2. Not too Close

When you cut herbs during the growing season, don’t cut them down to the ground. Leave some of the stem and at least a few leaves so the plant can regrow.

3. Storing Fresh Herbs

Fresh herbs need moisture, cool temperatures, and air circulation to stay fresh for a few days after being cut. One of the most effective methods is to cut the bottom of the stems and set the herbs upright in a plastic tub or glass jar. Pour in a quarter inch or so of water. Then loosely cover the top of the herbs with a plastic bag and refrigerate.

4. Long-Term Storage

You can freeze or dry herbs for long-term storage. Some dry better than others. Basil and chives, for instance, are better frozen; when dried they tend to lose flavor. But sage and mint are perfect for drying. To freeze, lay herbs on a sheet of wax paper that’s approximately twice as long as a zip-top plastic bag. Lay the herbs on half the wax paper, and then fold the other half over the herbs. Slip the package into the plastic bag, suck out the air, seal, and freeze.

To dry herbs, hang them by the stems upside-down for several days in a warm, dry area. Attics are great for this. After a few days, lay out sheets of newspaper and strip the crisp dried leaves from the stems. Store the leaves in jars or zip-top bags.

Herbs are wonderful medicinal and culinary additions to your diet and home healthcare arsenal. These tips should help you get the most out of them.

14 Year-Round Skin Care Tips

When you think of protecting your skin, you probably think of wearing sunscreen in the summer. But your skin needs protection all year round, and not just from the sun. Skin care is for all seasons!

Here Are 14 Year-Round Skin Care Tips to Help You Keep a Healthful Glow:


1. Skip the Hot Shower

Dry skin can be a real problem in the winter, and long, hot showers tend to make it worse. The hot water strips your skin of its natural oils, and can irritate skin that’s already dry.

2. Moisturize Multiple Times a Day

Use a thick, cream-style moisturizer after showers and apply it periodically through the day. Moisturizing before bed is also a good idea.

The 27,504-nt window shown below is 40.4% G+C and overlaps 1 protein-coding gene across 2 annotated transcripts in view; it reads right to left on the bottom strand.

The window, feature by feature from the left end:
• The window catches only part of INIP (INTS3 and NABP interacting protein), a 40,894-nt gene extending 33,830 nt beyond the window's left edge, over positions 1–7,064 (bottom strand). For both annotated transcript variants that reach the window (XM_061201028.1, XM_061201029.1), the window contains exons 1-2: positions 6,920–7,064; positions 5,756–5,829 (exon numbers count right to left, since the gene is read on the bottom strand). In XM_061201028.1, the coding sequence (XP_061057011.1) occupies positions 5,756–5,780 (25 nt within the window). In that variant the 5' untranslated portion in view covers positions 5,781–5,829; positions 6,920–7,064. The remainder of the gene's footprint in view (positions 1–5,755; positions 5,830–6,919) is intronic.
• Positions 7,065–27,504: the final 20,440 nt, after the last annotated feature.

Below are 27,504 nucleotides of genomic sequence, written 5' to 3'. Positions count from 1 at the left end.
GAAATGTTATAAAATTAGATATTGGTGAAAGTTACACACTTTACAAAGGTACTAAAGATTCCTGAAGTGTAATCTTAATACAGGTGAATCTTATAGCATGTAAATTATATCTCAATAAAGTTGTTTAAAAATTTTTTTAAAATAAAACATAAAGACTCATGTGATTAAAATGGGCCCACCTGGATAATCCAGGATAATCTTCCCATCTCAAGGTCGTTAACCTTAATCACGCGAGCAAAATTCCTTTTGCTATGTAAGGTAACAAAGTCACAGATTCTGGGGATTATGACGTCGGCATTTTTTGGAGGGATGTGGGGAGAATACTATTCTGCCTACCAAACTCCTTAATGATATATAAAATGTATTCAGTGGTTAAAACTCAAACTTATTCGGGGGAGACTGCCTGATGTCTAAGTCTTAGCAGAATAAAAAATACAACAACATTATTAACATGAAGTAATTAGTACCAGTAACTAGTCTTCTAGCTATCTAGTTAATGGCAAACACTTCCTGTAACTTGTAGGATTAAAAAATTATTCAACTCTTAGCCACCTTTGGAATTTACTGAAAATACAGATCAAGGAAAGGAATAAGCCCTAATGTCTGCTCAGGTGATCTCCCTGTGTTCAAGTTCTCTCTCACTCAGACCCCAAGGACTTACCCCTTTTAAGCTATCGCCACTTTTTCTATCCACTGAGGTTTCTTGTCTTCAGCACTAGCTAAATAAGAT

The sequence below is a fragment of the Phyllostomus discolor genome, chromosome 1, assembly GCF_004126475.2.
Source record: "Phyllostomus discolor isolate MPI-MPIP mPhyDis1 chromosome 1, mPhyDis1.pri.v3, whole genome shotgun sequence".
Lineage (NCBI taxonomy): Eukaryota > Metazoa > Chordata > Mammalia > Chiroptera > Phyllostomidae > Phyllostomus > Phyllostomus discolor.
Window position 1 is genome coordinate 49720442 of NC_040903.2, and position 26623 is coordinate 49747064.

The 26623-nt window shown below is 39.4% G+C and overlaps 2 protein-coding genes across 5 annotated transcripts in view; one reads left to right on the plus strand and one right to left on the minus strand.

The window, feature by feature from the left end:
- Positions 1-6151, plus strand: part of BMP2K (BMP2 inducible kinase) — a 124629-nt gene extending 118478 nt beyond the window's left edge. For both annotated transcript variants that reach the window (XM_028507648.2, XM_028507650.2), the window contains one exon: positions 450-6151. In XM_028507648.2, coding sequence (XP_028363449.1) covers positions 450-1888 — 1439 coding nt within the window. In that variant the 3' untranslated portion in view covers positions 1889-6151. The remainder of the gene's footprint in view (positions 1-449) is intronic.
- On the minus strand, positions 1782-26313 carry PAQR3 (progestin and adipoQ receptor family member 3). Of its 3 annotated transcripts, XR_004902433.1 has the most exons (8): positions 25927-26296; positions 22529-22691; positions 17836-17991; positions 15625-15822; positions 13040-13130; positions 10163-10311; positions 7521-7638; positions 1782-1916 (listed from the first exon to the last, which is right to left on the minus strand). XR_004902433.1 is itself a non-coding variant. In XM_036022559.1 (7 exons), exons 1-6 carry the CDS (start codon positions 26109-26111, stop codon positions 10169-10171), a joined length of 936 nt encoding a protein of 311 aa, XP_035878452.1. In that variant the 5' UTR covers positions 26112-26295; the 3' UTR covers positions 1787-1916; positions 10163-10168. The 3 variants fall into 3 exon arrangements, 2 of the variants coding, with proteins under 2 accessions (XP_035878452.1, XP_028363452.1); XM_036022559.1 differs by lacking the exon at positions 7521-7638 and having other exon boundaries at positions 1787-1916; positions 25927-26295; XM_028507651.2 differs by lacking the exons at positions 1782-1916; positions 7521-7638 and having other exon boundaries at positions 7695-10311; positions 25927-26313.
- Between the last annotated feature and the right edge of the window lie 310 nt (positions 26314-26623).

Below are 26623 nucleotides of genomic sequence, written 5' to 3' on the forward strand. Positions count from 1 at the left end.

3. Moisturizing Makeup

If you wear makeup, you might consider switching to moisture-rich makeup that hydrates your skin. You can also mix plain moisturizer with your makeup as you apply it.

4. Eat Good Fats

In the winter, consuming fatty fish like salmon and healthful oils like olive oil can help keep your skin moist during the dry winter months.


5. Don’t Get Caught in the Sun!

How many of us usher in the first warmth of the year with a sunburn? Just because it’s not super-hot doesn’t mean you don’t need sun protection. So take sensible precautions before going out in the early spring sun.

6. Exfoliate

Spring is a great time to exfoliate your whole body, face included. Slough off the dry skin of winter and welcome the moist spring air!

7. Keep Moisturizing

Don’t give up on the moisturizer, although you can probably back off on the thick stuff. Experts recommend lotions containing shea butter. You can also make your own moisturizing cleanser with plain yogurt, sweet almond oil, and raw honey.


8. Sun Protection

Go for a sunscreen that’s SPF 15 to 30, keeping key areas like the nose, top of the ears, cheeks, and shoulders covered. Sources also recommend sunscreens that are broad-spectrum. If you like, use makeup with sunscreen in it. Wear a wide-brimmed hat and don’t go sleeveless if you’re going to be in full sunlight.

9. Exfoliate Again

Summer is also a good time to exfoliate. Sweat and dead skin cells can accumulate on the skin’s surface.

10. Seek Shade

Wherever you are, seek periodic breaks in the shade. This gives your skin a break and helps prevent sunburns.

11. Light Moisture

You don’t need the heavy creams so much now. You can go with thinner, lighter lotions as the season warms up.


12. Sun Protection Is Still Important

The days are getting shorter and the sunlight is beginning to slant, but you can still get a burn on those sunny fall days.

13. Thicken Up

Now is the time to make the switch to cream-based, thick moisturizers. Starting early can help stave off really dry skin later in the winter.

14. Vitamins

Summer produce is slacking off, but you still need skin-healthy nutrients. Fish or flax oil supplements and a good multi-vitamin can help keep your skin looking summer-fresh.

As you can see, skin care is not relegated to summer! Hopefully, these tips will help you have healthy skin for all seasons.